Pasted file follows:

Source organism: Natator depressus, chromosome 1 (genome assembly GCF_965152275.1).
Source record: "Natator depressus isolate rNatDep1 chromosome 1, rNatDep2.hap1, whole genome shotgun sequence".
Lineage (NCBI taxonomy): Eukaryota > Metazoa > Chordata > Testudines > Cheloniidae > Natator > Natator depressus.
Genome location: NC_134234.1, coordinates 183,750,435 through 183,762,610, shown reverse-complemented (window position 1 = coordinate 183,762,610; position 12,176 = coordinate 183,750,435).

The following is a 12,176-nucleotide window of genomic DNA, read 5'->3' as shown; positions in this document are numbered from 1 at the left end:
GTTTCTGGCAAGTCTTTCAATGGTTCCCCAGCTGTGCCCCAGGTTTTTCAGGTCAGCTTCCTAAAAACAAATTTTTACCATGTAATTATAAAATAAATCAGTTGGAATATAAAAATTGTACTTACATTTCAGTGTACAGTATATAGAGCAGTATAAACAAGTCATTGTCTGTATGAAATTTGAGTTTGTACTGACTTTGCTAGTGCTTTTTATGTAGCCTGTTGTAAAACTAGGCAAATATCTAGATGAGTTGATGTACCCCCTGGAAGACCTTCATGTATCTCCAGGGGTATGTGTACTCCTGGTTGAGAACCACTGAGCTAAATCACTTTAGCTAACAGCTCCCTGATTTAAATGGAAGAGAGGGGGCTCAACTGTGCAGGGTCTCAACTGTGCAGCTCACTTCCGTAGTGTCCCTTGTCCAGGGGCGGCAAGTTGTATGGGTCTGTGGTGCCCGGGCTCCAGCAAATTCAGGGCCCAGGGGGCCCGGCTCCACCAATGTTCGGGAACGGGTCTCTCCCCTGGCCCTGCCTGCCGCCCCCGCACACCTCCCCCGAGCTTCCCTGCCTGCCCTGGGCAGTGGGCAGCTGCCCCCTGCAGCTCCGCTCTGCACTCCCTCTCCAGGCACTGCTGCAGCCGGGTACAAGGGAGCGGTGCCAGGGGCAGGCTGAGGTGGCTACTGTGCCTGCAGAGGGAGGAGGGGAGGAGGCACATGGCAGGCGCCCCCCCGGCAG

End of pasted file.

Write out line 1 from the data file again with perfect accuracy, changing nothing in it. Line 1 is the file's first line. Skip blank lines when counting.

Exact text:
Source organism: Natator depressus, chromosome 1 (genome assembly GCF_965152275.1).